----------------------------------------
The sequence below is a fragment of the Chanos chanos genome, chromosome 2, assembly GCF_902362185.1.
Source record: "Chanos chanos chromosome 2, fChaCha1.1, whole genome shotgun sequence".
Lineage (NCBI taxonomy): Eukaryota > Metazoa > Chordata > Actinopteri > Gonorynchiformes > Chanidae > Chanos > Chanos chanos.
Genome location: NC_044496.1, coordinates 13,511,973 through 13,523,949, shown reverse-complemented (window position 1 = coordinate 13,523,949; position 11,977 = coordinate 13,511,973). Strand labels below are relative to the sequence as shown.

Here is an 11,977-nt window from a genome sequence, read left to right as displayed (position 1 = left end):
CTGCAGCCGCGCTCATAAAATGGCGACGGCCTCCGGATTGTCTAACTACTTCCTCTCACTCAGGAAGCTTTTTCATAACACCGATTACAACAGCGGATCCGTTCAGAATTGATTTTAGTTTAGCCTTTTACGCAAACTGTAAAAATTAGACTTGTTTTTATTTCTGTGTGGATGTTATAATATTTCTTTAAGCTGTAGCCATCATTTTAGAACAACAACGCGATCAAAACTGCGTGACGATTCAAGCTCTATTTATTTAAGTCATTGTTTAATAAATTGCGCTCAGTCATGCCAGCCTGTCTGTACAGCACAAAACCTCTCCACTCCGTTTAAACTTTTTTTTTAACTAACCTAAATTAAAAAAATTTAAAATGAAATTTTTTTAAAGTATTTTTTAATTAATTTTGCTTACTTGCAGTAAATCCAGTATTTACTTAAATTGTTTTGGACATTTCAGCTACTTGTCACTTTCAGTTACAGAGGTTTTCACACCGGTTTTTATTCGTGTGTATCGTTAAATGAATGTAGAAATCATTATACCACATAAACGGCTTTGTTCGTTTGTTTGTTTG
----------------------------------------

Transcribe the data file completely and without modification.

The sequence below is a fragment of the Chanos chanos genome, chromosome 2, assembly GCF_902362185.1.
Source record: "Chanos chanos chromosome 2, fChaCha1.1, whole genome shotgun sequence".
Lineage (NCBI taxonomy): Eukaryota > Metazoa > Chordata > Actinopteri > Gonorynchiformes > Chanidae > Chanos > Chanos chanos.
Genome location: NC_044496.1, coordinates 13,511,973 through 13,523,949, shown reverse-complemented (window position 1 = coordinate 13,523,949; position 11,977 = coordinate 13,511,973). Strand labels below are relative to the sequence as shown.

Here is an 11,977-nt window from a genome sequence, read left to right as displayed (position 1 = left end):
CTGCAGCCGCGCTCATAAAATGGCGACGGCCTCCGGATTGTCTAACTACTTCCTCTCACTCAGGAAGCTTTTTCATAACACCGATTACAACAGCGGATCCGTTCAGAATTGATTTTAGTTTAGCCTTTTACGCAAACTGTAAAAATTAGACTTGTTTTTATTTCTGTGTGGATGTTATAATATTTCTTTAAGCTGTAGCCATCATTTTAGAACAACAACGCGATCAAAACTGCGTGACGATTCAAGCTCTATTTATTTAAGTCATTGTTTAATAAATTGCGCTCAGTCATGCCAGCCTGTCTGTACAGCACAAAACCTCTCCACTCCGTTTAAACTTTTTTTTTAACTAACCTAAATTAAAAAAATTTAAAATGAAATTTTTTTAAAGTATTTTTTAATTAATTTTGCTTACTTGCAGTAAATCCAGTATTTACTTAAATTGTTTTGGACATTTCAGCTACTTGTCACTTTCAGTTACAGAGGTTTTCACACCGGTTTTTATTCGTGTGTATCGTTAAATGAATGTAGAAATCATTATACCACATAAACGGCTTTGTTCGTTTGTTTGTTTG